Under the legislation being discussed, those in Michigan would be able to access online gaming and poker, but it would only be if they were physically located on a casino property in the Wolverine State. There are a few reasons for this caveat in the Michigan regulations. One is the state casinos and the Indian casinos aren’t happy about potentially losing some of their revenues to online gaming (estimates say that Detroit alone could lose between $ 1.5 and $ 4.5 million if the law passed). If the players were at least on the casino grounds, there could be revenue generated for the casino from other streams (restaurants, shopping, etc.). This doesn’t make much sense to…well, anyone who is talking about the Michigan regulations.

Since players are already in a casino, why would they want to play online? This was a question posed by David Schwartz, the director of the Center for Gaming Research at the University of Nevada-Las Vegas, when contacted by Vanhulle. “Would you drive to Home Depot to use Amazon to buy something?” Schwartz is quoted by Vanhulle. “I probably wouldn’t, as nice as Home Depot is. I want the convenience of getting something at home.”

The biggest issue seems to be avoiding the constituents of Michigan, however. The state Constitution was amended in 2004 with a clause that required any new gaming expansion – be it live or online – to be put up for referendum to Michigan voters. It would be necessary for those voters to approve of the action by majority vote. The only clause that works around that amendment is if the gaming comes from any of the state operations or the Indian casinos – those arenas can do seemingly whatever they want without approval from the citizens.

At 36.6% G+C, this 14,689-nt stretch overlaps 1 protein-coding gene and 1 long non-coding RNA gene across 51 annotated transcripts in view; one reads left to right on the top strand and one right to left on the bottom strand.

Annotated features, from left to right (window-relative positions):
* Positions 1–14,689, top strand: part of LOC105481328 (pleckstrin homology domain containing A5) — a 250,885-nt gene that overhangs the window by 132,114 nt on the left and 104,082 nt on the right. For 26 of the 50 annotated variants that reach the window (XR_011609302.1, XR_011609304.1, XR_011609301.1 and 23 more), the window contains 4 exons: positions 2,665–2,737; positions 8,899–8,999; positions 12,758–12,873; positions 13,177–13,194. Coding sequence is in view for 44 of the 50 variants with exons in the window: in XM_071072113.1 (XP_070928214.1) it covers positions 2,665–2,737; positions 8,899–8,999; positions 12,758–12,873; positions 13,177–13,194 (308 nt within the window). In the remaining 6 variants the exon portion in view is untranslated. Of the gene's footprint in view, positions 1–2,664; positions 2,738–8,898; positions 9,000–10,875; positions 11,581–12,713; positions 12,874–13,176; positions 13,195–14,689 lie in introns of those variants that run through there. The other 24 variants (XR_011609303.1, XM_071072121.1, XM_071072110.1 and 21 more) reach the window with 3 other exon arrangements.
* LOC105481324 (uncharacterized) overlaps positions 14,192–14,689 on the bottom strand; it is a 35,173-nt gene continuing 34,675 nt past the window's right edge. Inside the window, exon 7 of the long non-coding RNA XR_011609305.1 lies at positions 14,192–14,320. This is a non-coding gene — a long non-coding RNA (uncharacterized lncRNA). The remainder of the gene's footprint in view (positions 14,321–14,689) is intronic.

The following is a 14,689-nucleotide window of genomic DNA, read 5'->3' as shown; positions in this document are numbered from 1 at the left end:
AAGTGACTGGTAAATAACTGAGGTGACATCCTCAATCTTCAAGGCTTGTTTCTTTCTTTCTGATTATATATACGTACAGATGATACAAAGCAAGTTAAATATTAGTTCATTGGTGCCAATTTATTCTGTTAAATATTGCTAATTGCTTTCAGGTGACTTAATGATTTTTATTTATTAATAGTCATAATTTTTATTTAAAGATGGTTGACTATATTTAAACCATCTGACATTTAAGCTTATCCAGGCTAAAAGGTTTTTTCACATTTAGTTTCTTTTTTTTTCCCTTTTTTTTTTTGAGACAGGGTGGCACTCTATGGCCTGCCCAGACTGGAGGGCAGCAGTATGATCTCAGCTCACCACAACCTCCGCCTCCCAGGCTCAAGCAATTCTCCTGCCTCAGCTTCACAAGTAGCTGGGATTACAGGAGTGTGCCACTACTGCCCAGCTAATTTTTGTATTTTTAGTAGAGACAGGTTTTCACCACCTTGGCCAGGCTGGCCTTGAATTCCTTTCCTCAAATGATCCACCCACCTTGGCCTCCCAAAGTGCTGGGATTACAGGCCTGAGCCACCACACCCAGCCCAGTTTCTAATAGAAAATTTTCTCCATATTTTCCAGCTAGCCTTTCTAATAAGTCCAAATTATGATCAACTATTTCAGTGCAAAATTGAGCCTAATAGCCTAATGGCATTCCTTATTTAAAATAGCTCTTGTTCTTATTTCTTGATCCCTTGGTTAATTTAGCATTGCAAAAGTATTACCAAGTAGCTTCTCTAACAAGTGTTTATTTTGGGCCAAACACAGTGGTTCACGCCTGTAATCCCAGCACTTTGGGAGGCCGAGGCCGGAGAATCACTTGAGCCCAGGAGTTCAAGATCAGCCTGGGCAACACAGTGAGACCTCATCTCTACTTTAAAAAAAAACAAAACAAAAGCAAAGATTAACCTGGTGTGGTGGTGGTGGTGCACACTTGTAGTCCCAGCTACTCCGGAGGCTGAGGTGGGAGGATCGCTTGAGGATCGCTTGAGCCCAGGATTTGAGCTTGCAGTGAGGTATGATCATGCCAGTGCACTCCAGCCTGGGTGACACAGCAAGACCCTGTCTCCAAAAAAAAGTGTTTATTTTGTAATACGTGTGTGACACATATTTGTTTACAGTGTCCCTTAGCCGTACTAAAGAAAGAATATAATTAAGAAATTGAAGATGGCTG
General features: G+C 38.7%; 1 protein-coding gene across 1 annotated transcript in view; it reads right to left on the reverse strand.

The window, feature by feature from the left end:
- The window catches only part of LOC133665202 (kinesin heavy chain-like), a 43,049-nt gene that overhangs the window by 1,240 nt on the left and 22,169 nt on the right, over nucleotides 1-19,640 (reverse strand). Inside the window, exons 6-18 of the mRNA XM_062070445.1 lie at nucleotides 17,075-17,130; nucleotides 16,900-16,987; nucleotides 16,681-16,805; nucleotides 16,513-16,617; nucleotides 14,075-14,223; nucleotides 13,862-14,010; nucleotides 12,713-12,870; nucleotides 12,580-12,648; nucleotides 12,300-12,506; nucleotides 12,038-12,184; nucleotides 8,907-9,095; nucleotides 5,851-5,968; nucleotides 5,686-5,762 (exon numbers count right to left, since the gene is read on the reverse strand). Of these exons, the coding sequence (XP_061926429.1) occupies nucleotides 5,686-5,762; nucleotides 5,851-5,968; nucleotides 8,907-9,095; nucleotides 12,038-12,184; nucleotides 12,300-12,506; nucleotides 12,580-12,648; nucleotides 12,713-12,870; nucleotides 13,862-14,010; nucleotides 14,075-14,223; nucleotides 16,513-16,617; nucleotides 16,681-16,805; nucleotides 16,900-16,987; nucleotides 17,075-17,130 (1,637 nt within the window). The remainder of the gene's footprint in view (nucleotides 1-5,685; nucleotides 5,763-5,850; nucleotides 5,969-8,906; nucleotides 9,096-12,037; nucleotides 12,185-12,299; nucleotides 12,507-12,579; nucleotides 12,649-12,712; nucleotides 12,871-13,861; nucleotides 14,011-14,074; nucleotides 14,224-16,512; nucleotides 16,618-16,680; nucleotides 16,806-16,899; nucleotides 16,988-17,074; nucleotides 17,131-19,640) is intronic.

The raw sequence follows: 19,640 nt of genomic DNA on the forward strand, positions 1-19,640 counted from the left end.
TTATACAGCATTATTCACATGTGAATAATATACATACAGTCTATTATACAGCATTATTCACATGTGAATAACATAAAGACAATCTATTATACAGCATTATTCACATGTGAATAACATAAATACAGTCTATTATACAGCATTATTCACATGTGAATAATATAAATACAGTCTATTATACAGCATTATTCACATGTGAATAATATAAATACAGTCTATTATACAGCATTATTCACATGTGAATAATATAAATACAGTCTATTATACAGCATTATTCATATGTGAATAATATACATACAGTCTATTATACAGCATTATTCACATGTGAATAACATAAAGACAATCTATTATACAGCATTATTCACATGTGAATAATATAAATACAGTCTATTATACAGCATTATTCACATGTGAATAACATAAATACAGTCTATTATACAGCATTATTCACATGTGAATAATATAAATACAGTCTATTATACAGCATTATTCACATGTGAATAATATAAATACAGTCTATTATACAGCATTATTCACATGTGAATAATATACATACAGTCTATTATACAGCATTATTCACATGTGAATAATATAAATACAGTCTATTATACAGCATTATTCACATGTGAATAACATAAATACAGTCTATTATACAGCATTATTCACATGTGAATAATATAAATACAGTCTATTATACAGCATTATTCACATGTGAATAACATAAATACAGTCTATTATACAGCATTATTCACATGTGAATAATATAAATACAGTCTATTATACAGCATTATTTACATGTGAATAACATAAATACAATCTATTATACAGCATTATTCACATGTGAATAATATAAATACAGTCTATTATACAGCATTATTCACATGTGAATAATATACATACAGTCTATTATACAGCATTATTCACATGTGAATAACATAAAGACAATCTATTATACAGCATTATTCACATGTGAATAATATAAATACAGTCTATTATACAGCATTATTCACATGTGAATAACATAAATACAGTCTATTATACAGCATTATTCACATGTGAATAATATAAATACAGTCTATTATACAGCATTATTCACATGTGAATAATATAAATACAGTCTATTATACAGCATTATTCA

Whether this or any legislation in the state of Michigan moves forward is highly unlikely. Although they can talk a good game, politicians in Lansing are going to have a tough road getting the Michigan casino industry to give up any of their profits. It will also be difficult to get through anti-gaming forces, which are being led by anti-online gaming crusader Sheldon Adelson, to even reach the voters for their opinions. As such, don’t expect Michigan to become the fourth state with online gaming and/or poker anytime soon.

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Daniel Negreanu Would Like to Change Poker Hall of Fame Voting Process

 Daniel Negreanu Would Like to Change Poker Hall of Fame Voting Process

Daniel Negreanu has never been one to keep his feelings about poker matters to himself. Now that Todd Brunson and Carlos Mortensen have been elected to the Poker Hall of Fame, he has something to say about the Hall’s election process. To be sure, Negreanu has no problem with the men who were elected – he calls them “both gentlemen friends and tough players.” What Negreanu would like to see changed are some of the eligibility requirements and the method by which the finalists are chosen.

In his blog on Full Contact Poker, Negreanu detailed the adjustments he suggests for the Poker Hall of Fame eligibility criteria. First, let’s review the criteria that are in place right now:

•    A player must have played poker against acknowledged top competition
•    Played for high stakes
•    Played consistently well, gaining the respect of peers
•    Stood the test of time
•    Or, for non-players, contributed to the overall growth and success of the game of poker, with indelible positive and lasting results.